Over time, there has been a growing problem in the state concerning real estate values. Many governmental entities, particularly school boards, have hired a small group of law firms to increase values on many properties, primarily commercial and industrial. When a property’s value is clearly higher than what is assessed, that’s appropriate. The problem here is that a wide net is being thrown by the law firms in the hope that there are some increases, rather than making counter-complaints on properties clearly under assessed. This most often happens in suburban and urban areas of the state.
There are those that believe practices like this that increase the workload needlessly are a part of the reason the direct appeal to the Ohio Supreme Court from the Board of Tax Appeals was removed.
In an effort to resolve the issue, there have been numerous bills and budget attempts. The proposed solutions have included blocking anyone from appealing except the owner. Another effort would have required the loser to pay the costs. A third would have allowed only the owner and the county recorder to file. Among the others were some that included several of the options.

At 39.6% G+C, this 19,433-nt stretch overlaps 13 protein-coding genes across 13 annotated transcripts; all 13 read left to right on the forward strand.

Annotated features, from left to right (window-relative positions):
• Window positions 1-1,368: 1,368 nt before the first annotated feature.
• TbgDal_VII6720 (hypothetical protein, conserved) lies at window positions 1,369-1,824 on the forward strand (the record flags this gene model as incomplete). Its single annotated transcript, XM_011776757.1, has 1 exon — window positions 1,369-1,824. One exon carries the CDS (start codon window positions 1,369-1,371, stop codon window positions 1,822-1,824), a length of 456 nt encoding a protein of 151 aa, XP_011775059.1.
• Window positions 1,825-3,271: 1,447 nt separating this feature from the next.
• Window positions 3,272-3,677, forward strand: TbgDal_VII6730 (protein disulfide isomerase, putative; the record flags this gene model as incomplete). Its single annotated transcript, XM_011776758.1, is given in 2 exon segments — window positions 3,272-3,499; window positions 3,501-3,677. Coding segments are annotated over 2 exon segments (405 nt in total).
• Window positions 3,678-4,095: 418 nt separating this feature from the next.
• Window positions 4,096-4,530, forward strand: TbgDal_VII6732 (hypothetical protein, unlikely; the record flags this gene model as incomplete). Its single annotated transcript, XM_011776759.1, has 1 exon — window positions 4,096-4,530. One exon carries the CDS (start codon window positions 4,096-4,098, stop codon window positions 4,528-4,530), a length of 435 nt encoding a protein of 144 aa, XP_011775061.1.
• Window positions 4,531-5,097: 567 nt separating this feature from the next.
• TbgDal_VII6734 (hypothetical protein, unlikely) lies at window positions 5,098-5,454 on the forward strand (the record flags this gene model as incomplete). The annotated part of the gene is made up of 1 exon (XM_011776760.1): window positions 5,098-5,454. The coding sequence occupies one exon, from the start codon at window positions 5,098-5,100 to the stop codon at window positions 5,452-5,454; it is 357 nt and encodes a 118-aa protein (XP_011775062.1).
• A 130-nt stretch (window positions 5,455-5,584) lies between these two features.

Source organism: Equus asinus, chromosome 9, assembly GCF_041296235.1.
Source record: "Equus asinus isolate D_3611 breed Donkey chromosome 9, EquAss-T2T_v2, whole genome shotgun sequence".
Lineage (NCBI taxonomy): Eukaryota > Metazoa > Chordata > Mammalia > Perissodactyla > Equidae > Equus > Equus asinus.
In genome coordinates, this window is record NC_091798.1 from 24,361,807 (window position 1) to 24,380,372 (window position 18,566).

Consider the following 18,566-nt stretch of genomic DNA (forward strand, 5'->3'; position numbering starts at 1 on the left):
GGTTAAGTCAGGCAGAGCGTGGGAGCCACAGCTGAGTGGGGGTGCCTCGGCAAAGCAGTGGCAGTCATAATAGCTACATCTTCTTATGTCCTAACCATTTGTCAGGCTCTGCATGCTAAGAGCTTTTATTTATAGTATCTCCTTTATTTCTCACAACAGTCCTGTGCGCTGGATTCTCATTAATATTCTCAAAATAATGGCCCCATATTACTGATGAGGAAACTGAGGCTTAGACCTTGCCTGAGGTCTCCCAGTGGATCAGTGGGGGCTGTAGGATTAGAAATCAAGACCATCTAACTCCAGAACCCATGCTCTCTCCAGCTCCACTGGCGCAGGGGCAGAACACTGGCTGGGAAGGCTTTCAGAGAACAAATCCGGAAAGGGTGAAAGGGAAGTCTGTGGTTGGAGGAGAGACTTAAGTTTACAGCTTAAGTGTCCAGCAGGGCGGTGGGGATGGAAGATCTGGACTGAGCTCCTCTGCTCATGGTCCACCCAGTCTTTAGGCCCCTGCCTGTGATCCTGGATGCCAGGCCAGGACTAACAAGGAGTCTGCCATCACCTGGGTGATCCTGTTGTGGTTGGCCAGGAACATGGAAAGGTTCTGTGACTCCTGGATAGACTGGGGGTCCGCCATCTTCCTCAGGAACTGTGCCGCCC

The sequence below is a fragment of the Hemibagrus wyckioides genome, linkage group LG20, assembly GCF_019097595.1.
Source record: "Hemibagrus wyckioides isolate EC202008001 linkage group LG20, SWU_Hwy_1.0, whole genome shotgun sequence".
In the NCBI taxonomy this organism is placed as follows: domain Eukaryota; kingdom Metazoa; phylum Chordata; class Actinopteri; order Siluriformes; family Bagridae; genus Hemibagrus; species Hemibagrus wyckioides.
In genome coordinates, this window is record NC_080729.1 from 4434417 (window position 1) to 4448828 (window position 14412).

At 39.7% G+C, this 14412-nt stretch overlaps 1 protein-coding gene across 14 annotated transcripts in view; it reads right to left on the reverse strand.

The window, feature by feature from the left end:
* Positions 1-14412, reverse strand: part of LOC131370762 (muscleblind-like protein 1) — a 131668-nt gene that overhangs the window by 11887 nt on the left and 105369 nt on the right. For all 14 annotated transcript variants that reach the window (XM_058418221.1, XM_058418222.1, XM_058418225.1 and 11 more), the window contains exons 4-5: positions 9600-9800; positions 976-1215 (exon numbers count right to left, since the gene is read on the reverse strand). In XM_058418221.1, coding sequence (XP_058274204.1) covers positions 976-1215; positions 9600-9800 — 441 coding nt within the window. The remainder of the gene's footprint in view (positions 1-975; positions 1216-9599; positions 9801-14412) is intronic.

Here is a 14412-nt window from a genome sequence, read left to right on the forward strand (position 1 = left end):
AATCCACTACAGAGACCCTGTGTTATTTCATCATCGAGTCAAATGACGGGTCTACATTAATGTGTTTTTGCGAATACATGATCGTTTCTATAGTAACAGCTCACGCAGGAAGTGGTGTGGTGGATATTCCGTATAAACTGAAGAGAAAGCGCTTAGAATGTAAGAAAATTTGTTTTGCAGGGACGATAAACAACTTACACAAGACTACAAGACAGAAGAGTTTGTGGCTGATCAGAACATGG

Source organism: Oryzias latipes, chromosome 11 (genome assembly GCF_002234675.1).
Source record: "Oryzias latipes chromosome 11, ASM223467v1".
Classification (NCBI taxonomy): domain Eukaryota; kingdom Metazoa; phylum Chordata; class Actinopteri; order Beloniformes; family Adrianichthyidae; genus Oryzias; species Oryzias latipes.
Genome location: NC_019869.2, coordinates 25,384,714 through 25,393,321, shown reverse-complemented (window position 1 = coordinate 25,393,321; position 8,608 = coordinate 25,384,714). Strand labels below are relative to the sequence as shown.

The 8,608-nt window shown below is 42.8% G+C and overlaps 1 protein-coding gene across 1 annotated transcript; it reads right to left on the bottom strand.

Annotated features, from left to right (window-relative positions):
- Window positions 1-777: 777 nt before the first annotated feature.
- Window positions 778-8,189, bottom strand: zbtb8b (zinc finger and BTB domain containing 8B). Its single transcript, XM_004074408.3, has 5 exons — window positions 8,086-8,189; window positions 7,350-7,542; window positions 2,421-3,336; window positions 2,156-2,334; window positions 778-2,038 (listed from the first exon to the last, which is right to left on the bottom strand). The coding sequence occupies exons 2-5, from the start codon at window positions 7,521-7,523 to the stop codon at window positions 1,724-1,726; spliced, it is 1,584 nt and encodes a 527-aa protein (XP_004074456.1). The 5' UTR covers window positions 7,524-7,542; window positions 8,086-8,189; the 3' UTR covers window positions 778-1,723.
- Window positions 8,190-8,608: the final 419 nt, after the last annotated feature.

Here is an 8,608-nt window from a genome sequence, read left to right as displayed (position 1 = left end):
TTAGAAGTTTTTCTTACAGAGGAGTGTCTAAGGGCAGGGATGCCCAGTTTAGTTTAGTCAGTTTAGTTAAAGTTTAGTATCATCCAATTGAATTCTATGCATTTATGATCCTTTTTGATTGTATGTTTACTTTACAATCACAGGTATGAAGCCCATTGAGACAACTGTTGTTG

The latest is HB 343, an effort sponsored by Representative Merrin that is currently being heard in the House Ways & Means Committee. It simply would require the taxing entity to pass a resolution on each property that it wished to contest the value of. This would hinder the law firm’s efforts to file hundreds of complaints without the leaders of the entity being involved in the process to much of a degree. By requiring active participation, the leaders would be more answerable to their constituents without giving up any of their rights at fair valuation.
The Ohio Chamber of Commerce testimony on this bill shows our belief in fair and equitable processes of valuing all properties for all parties. We agree that HB 343 would create a better balance and bring a better government process to Ohio’s citizens.